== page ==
Let’s look at syntax specifics to further clarify the operation of IsAncestor() .

#### Syntax

To review the syntax involved with employing the IsAncestor() function, we specify the primary member expression (the member which we are testing as to “ancestor status”) and the secondary member expression (the member in relation to which we are testing the primary member expression) within parentheses to the immediate right of the function. The function takes the member expressions thus appended to it as its arguments, and returns True if the member denoted by the primary member expression is an ancestor of the secondary member expression (or, in other words, if the primary member lies somewhere between the secondary member and the “top” of the dimensional hierarchy).

If the member specified by the primary member expression is not an ancestor of the secondary member (or if the primary member and the secondary member belong to different dimensions) a False is returned, as we might expect.

The general syntax is shown in the following string:

`IsAncestor(Primary_Member_Expression, Secondary_Member_Expression)`

Employing IsAncestor(), like most of the MDX logical functions, is, in the mechanical sense, straightforward. As we have noted, we simply place the primary and secondary member expressions, respectively, within the parentheses to the right of the function. To use the example from our syntax discussion in IsAncestor(): Conditional Logic within Calculations, within a query executed against the sample Adventure Works cube, for the dimension named Geography (with a hierarchy of the same name), the following pseudo-expression,

```IsAncestor([Geography].[Geography].[State-Province].[South Australia],
[Geography].[Geography].CurrentMember) ```

returns True for the current member of the Geography dimension / Geography hierarchy for each of the following:

• Cloverdale
• 6105
• Findon
• 5023
• Perth
• 6006

Each of the listed members is a descendant of South Australia in the cube, as shown in Illustration 1.

Illustration 1: Descendants of South Australia ...

Depending upon the structure of the query (and specifically upon whether the syntax defining axes, etc., eliminates nulls), if members of other dimensions, or members of levels higher than South Australia within the Geography hierarchy, were returned in, say, the row axis of the dataset, their values would be null.

NOTE: For information on several of the “relative” functions, of which .CurrentMember is an example, see my article MDX Member Functions: "Relative" Member Functions, within the Database Journal MDX Essentials series.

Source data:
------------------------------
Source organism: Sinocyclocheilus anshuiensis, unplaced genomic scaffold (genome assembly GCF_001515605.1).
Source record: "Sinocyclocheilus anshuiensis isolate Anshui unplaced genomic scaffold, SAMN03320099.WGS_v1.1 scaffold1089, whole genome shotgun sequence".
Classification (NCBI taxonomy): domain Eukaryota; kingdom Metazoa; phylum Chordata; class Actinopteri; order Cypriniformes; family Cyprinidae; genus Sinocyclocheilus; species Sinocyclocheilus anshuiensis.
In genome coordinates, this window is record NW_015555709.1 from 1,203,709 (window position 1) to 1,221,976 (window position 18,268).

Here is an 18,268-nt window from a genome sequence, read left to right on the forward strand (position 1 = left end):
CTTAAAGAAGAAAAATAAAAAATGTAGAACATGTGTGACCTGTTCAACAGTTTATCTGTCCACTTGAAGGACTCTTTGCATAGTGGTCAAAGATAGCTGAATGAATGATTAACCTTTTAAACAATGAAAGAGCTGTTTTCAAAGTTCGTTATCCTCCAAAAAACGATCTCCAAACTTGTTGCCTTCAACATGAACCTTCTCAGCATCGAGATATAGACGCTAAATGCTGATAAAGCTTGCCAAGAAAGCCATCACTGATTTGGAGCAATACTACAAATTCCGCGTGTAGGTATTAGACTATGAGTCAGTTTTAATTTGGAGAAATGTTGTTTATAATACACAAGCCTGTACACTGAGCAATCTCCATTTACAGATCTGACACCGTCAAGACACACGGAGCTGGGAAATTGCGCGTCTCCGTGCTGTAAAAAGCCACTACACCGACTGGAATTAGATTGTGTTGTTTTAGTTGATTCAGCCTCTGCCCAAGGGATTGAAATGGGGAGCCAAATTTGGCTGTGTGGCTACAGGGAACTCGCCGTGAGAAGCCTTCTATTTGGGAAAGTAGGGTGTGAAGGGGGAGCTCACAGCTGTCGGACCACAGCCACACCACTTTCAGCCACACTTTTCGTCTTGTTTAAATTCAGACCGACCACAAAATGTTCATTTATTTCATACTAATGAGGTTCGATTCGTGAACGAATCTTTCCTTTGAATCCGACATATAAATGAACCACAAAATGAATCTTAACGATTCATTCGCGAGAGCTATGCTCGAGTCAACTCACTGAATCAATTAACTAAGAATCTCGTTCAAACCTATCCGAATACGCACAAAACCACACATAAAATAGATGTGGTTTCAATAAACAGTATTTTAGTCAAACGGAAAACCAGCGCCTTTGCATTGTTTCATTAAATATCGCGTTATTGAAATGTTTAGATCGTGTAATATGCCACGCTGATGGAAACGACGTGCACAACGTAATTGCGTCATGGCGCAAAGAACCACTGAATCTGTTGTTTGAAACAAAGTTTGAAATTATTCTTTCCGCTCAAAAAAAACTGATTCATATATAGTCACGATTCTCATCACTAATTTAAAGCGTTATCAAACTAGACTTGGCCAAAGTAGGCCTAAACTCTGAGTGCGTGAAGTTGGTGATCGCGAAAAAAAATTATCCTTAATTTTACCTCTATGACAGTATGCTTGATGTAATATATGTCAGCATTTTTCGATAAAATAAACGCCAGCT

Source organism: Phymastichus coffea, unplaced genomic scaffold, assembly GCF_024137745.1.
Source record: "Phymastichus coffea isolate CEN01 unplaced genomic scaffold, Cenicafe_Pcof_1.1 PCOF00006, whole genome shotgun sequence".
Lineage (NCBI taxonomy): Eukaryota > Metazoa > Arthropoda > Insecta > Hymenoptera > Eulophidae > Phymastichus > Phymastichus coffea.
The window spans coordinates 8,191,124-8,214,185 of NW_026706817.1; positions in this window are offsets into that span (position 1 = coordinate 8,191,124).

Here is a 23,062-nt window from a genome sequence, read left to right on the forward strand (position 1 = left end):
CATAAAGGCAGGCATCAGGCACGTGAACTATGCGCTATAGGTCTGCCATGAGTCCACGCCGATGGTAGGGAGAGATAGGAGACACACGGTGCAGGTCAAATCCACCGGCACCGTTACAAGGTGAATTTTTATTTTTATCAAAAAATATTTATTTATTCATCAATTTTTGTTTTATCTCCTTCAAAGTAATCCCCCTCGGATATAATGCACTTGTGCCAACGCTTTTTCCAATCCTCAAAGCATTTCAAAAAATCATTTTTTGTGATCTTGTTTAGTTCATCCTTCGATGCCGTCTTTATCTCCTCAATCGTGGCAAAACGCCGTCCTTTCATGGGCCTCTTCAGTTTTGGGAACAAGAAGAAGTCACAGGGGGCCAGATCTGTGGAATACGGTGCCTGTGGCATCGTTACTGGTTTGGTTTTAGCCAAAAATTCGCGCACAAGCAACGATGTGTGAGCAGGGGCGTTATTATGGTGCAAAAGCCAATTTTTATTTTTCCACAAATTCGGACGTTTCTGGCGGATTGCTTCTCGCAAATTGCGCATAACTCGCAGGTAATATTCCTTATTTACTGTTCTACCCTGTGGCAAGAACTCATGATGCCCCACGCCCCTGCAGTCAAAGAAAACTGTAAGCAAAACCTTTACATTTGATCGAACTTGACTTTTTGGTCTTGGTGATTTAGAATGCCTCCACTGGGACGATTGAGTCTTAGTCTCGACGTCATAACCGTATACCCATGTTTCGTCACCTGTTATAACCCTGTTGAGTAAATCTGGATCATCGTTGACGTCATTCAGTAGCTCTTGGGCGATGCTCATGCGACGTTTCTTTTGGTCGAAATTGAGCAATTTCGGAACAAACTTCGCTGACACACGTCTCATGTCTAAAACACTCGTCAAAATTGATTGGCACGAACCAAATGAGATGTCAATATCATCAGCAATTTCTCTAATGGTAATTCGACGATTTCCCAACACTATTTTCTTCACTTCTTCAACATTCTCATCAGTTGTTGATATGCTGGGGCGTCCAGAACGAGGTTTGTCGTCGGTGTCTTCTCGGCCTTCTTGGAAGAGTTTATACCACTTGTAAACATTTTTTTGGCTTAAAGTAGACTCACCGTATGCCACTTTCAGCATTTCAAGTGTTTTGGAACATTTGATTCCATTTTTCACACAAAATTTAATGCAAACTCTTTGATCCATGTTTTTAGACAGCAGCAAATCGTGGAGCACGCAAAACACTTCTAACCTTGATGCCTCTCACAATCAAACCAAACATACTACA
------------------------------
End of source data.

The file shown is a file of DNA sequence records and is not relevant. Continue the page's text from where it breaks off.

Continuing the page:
We will practice some uses of the IsAncestor() function in the section that follows.

#### Practice

Preparation: Access SQL Server Management Studio

To reinforce our understanding of the basics we have covered, we will use the IsAncestor() function in a couple of queries that illustrate its operation, this time focusing on combinations with the MDX Filter() function. We will do so in simple scenarios that place IsAncestor() within the context of meeting basic requirements similar to those we might encounter within our respective daily environments. The intent is to demonstrate the use of the function in a straightforward, memorable manner.

We will turn to the SQL Server Management Studio as a platform from which to construct and execute the MDX we examine, and to view the results datasets we obtain. If you do not know how to access the SQL Server Management Studio in preparation for using it to query an Analysis Services cube (we will be using the sample Adventure Works cube in the Adventure Works DW Analysis Services database), please perform the steps of the following procedure, located in the References section of my articles index:

Prepare MSSQL Server Management Studio to Query Analysis Services

Procedure: Satisfy Business Requirements with MDX

We will assume a business scenario upon which to base our practice examples, as we consistently do within articles of this series: we have received a request for assistance from representatives of our client, a team of analysts within the Controllers’ Group of the Adventure Works organization. The group informs us that they have determined a further need for our assistance in their use of the IsAncestor() function, which we introduced to them within the scenario described in IsAncestor(): Conditional Logic within Calculations.